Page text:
The class fulfills Princeton's requirement for a laboratory course, and consequently, most of the grading is based on lab reports. "The first lab is a tour of campus, and I show them which buildings are in trouble," Scherer says. "One building has absolutely everything wrong with it"—rusted bolts, salt crystals growing out of the foundation. The tour is always an eye-opening experience for the students, he says. Often in their course evaluations students write that they used to think it was a beautiful campus, and now all they see is rot and ruin. For their final project in the class, the students pick something on campus that's deteriorating—like a picture or a building—and describe why it's falling apart and how it can be fixed.

"Labs are fun because they make connections to the lecture," Scherer says. He also tries to provide variety in the lab. For example, in one lab session, the students will break stone, then use a scanning electron microscope to look at the stone's microstructure. Then, they'll examine how water moves up into a stone and causes it to deteriorate. "The challenge is to present this real science to them in a way they can understand and appreciate," Scherer explains. He teaches the course without using math and instead tries to put everything in visual terms, relating engineering principles to things his students have seen. For example, to illustrate what controls the strength of a structure, Scherer uses a wishbone. Breaking a wishbone demonstrates the strength and weaknesses in a structure, and how by concentrating stress on that flaw, the wishbone will break.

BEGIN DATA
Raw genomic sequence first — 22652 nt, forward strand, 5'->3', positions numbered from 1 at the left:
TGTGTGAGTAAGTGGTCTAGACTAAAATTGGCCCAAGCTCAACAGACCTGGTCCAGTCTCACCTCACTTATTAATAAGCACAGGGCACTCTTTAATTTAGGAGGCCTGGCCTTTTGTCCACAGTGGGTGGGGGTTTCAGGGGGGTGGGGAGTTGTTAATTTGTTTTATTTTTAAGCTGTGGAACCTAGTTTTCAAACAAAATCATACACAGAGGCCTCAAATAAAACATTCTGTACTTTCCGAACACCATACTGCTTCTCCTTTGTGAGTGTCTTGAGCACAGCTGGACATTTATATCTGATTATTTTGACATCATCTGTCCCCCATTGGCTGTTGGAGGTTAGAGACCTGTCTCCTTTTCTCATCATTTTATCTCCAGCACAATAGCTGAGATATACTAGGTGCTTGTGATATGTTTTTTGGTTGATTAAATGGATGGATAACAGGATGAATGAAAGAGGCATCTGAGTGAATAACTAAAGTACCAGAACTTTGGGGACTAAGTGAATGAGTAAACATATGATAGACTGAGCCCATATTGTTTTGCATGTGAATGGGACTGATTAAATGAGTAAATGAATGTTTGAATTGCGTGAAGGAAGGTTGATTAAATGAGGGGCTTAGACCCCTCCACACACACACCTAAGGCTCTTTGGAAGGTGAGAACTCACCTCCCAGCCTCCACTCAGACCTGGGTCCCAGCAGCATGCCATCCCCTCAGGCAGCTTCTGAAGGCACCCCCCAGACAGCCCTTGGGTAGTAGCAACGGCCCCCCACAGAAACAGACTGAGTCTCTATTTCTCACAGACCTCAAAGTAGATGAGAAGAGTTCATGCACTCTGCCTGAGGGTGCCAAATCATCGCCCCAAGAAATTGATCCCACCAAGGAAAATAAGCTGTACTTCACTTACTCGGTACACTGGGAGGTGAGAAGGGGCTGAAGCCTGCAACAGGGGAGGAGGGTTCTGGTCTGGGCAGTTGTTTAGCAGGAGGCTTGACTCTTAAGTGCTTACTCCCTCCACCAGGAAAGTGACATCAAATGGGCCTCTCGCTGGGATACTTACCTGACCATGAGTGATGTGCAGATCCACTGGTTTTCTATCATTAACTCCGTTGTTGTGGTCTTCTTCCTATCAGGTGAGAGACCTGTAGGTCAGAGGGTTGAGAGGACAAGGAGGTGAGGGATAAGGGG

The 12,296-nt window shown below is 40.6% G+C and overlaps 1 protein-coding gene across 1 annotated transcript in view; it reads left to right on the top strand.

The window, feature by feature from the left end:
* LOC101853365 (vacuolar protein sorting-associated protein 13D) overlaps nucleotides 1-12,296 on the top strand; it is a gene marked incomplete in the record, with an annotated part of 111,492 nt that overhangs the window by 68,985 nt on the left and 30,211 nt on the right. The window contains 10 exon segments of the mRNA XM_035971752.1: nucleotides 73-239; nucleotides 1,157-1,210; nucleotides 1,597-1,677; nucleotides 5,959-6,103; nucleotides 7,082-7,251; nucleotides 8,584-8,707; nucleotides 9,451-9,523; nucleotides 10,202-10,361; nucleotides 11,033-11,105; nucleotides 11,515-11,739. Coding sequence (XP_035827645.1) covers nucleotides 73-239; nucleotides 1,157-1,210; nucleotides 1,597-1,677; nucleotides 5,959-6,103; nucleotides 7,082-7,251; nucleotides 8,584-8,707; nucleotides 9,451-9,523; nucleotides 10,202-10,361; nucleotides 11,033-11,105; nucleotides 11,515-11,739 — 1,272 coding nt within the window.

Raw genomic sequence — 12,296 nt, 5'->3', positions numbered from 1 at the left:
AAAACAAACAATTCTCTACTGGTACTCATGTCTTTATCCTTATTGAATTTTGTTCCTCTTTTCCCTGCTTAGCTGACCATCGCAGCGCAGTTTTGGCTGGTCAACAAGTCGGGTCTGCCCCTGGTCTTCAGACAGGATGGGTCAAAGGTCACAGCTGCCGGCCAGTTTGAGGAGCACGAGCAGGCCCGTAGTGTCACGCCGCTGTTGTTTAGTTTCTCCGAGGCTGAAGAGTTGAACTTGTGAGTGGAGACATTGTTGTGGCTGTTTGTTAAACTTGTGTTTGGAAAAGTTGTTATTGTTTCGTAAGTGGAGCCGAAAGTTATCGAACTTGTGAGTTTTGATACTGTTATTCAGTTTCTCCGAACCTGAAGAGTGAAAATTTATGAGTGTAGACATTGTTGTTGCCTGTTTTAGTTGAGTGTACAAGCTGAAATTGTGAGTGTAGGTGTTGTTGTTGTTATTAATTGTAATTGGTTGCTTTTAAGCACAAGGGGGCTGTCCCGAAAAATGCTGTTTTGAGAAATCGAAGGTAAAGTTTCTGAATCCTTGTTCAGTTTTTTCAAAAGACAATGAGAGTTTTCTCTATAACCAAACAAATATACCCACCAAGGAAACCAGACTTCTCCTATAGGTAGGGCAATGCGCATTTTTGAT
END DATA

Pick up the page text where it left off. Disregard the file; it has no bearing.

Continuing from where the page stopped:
Because the course requires the students to use the Internet to collect and collate data, it encourages a certain degree of computer and quantitative literacy. For one lab, the students learn to use Microsoft Excel in order to make and use a spreadsheet—a useful skill for real-world accounting, keeping track of spending, and sticking to a budget, among other things.

Scherer says the first time he taught the class he was horrified to learn one student had been typing numbers into a spreadsheet and doing the math by hand, not taking advantage of the programs. "They're math averse."

Scherer says that he's taken away some skills from the course. "I think it's made me a better teacher," he says. "When you want to clarify something for an engineer, you just write down equations, but that doesn't work with these students. I have to put it into more tangible or visual terms."


LEGO LAB

John Bennett, associate dean of engineering at the University of Colorado–Boulder, and James Young, an electrical and computer engineering professor at Houston's Rice University, also take a project-oriented approach to teaching their Introduction of Engineering Design course for nonengineers. Over the semester, students work in teams to build robots that can accomplish some task, like play soccer. The robots are autonomous, not remote controlled, so everything the robot is capable of has to come from the programming and design the students give it.

The class—affectionately known as "Lego Lab" among the student body at Rice—has come to be equally popular with engineering and nonengineering students. At the height of the class's popularity students were enrolled via a lottery system. "I have never thought it was a good idea to just teach one course for nonengineers," Bennett says. "Our society is driven by a technological engine, and I'd like for our future policy makers to be technically literate. The real value is offering a course to both engineers and nonengineers."

With help from Young, Bennett developed the course about 10 years ago, when he was a professor at Rice. He also introduced the course—and the idea of teaching engineers and nonengineers side by side—when he joined the faculty at UC–Boulder four years ago. "We had decided that we wanted to develop a course for two different groups of people," Young explains. They envisioned a class not just for nonengineers but also for budding engineers as a way to keep them from abandoning their engineering studies in the first few semesters of their undergraduate education.